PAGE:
How Tos

Listen to your iPhone's music in the shower

iPhone Pro-V (the V is for volume)

Listen to your iPhone's music in the shower

I bet you’ve got a gorgeous singing voice. And with those poptastic Stock, Aitken and Waterman hits on your iPhone/iPod touch’s playlist providing a backing accompaniment, you sound like a velvet-wrapped angel drowning in honey.

The problem is, the most acoustically tuned room in your house - the shower - is no place for an expensive bit of water-sensitive multimedia technology like an iPhone. Fortunately, Pocket Gamer is here to put the 'tune' back into your bathroom’s iTunes, while keeping your iPhone, iPod or China’s finest generic MP3 player safe and dry.

Like all brilliant ideas, this one is as simple as the guy who came up with it, and they don’t come much more simplerer than me. Yet it’s so devilishly ingenious you’ll be forced to wonder how simple you are, given that you didn’t come up with it yourself.

Feeling mucky, yet tuneful? Then let’s get you ready for a spectacular shower-based chorus.

Step 1: An FM Transmitter

The option to get your playlist pumping out of a midi hi-fi or car radio isn’t a new one. The wealthy can buy Apple branded FM transmitters for your iPhone or iPod, but my advice is to go for something a little more generic.

As always, eBay is your friend when it comes to cheap electronics, and going for an FM transmitter that plugs into the headphone socket through a standard 3.5mm jack plug (rather than Apple’s proprietary connector) ensures that this transmitter will be just as useful for your iPhone as it would be for an MP3 player, laptop or anything else with a headphone socket and a drive full of MP3s.

The only thing to watch out for is a bit of impedance matching. This means not turning up the volume too high on your iPhone, or you’ll distort the music in the narrow FM bandwidth, and could potentially harm the transmitter’s pre-amp.

Set the volume to about half, and only turn it up in small increments if absolutely necessary.

It’s worth noting that no matter how much you crank the volume up, the iPhone is safe. It’s the transmitter that’ll get the headache.

Step 2: The shower-proof radio

Ah ha - now you see where we’re going, you songful soapy so and so.

You can pick these up all over, and there’s a bunch of different ones to choose from. For the most part, you shouldn’t need to spend more than 15 quid, and again, eBay can be a big help if (like me) you’re happy with a Chinese cheapy.

As with the FM transmitter, a digital tuner is no bad thing, as setting the transmitter and the radio to the exact same frequency can be irksome with a manual tuner.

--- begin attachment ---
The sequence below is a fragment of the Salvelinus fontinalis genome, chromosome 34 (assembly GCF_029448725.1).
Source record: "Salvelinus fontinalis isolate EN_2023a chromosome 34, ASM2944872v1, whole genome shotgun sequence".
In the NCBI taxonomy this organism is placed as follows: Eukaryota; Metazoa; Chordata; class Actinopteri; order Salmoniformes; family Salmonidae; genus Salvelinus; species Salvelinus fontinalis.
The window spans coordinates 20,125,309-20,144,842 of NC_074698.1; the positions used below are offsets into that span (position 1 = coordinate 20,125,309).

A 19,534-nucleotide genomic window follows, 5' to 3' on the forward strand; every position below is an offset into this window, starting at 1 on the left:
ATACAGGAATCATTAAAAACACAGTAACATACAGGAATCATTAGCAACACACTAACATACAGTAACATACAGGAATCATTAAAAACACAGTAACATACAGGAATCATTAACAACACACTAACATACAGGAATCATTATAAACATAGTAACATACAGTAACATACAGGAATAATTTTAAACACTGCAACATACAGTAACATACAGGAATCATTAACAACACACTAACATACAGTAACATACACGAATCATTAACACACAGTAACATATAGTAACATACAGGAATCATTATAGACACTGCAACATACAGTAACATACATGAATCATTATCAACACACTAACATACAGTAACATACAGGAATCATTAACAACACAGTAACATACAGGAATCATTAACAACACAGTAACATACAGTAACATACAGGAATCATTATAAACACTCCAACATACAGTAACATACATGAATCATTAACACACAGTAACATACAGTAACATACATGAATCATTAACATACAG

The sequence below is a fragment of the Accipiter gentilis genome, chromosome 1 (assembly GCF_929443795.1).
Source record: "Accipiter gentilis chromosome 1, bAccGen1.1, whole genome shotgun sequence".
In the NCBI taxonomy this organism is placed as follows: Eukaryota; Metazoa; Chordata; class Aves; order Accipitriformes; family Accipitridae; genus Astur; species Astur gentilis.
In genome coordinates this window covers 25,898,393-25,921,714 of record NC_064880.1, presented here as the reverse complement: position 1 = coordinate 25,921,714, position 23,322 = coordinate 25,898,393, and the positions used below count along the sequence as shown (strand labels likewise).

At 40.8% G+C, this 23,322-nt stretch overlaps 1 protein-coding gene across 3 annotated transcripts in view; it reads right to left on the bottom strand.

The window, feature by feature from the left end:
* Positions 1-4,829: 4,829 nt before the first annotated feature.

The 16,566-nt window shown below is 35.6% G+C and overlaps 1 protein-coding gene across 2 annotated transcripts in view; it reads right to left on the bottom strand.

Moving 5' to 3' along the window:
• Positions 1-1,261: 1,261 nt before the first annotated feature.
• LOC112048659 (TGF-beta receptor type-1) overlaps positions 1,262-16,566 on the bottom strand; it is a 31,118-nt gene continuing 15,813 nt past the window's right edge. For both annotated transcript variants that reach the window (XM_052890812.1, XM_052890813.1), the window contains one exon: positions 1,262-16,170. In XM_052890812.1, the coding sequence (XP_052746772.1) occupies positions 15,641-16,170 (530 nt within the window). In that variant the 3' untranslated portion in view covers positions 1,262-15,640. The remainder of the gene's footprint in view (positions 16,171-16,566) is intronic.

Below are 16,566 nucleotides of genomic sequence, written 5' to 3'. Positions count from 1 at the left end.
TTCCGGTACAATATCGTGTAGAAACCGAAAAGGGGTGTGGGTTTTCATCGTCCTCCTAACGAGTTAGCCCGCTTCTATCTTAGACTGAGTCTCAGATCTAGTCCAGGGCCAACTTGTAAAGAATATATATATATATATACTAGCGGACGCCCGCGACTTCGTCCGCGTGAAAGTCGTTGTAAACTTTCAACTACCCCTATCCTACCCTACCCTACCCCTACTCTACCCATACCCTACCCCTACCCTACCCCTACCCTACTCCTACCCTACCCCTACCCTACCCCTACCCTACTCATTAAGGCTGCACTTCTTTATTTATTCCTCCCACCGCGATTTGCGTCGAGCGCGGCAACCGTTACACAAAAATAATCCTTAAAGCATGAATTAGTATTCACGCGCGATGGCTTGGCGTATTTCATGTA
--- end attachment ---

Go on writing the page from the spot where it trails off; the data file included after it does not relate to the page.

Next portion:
To be honest, if you’ve got an old battery powered radio that you don’t really care that much about, it doesn’t even need to a proper waterproof one - just put it over by the sink or something (of course, this can make pumping up the volume mid-rinse a bit annoying, and it isn't going to last forever).

Step 3: What's the frequency, Kenneth?

Switch the radio on in the same room as your iPhone (i.e., not the bathroom), and start scanning through the FM bandwidth.

What you’re looking for is white noise between radio stations. Don’t be fooled when you pass by 'silent gaps’: these are likely to be adjacent channels to a broadcast station, and the quality won’t be as good as if you find a nice bit of loud, hissing white noise.

The upper and lower registers (around 88/89 on the lower end, 108 up at the top) is a good place to look.

Once you’ve found your patch of white noise, leave the radio on, and hissing. Start some music playing on your iPhone (or iPod or MP3 player or lappy or whatever), set the volume to about half, and then plug in and turn on the FM transmitter.

Set the FM transmitter to roughly the same frequency as the shower radio, but don’t be surprised if you need to tweak it up and down to get the best signal (there’s always some drift in cheap electronics).

Having the music already playing will help you to get the strongest, clearest signal, and to make sure you've tuned in to your iPhone and not a radio station (pause and restart the music, if you need to check).

If need be, you can increase the volume on the iPhone to strengthen the transmission a little, but there’s no point if it’s getting through nice and clear - just turn the radio up instead.

And there you have it - MP3s in the shower, and you’ll even hear the iPhone ringing if you get a phone call. You won’t be able to answer it, but at least you know someone wants to talk when you get dried.

Additional: Nowhere good to leave my iPhone

If you have to bring the iPhone into the bathroom with you (let’s say you’re a student, or a squatter, or some such communal dwelling entity) and leaving the iPhone and FM transmitter in the next room is unwise, here’s an easy way to waterproof the set up.

Get a sandwich or freezer bag (after first checking it’s not got any holes in) and dump the iPhone and transmitter inside, before sealing it good and proper with a clip, or Sellotape, or a twisty thing.

It’s still a good idea to put it under your towel and well away from the shower, of course, but this should keep thing dry, yet funky.